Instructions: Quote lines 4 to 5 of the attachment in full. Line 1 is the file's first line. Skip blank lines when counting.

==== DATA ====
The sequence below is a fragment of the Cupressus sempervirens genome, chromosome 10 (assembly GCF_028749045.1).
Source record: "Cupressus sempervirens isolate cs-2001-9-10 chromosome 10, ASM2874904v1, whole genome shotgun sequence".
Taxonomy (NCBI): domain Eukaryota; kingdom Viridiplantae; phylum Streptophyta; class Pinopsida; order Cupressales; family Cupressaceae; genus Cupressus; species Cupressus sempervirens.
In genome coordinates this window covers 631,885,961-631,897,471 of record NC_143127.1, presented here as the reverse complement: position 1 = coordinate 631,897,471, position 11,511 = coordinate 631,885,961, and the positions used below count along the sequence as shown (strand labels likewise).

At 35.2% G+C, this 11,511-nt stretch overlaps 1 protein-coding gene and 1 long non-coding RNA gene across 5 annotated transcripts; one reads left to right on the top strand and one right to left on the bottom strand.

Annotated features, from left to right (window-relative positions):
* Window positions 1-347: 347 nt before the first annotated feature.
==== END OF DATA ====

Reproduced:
In genome coordinates this window covers 631,885,961-631,897,471 of record NC_143127.1, presented here as the reverse complement: position 1 = coordinate 631,897,471, position 11,511 = coordinate 631,885,961, and the positions used below count along the sequence as shown (strand labels likewise).

At 35.2% G+C, this 11,511-nt stretch overlaps 1 protein-coding gene and 1 long non-coding RNA gene across 5 annotated transcripts; one reads left to right on the top strand and one right to left on the bottom strand.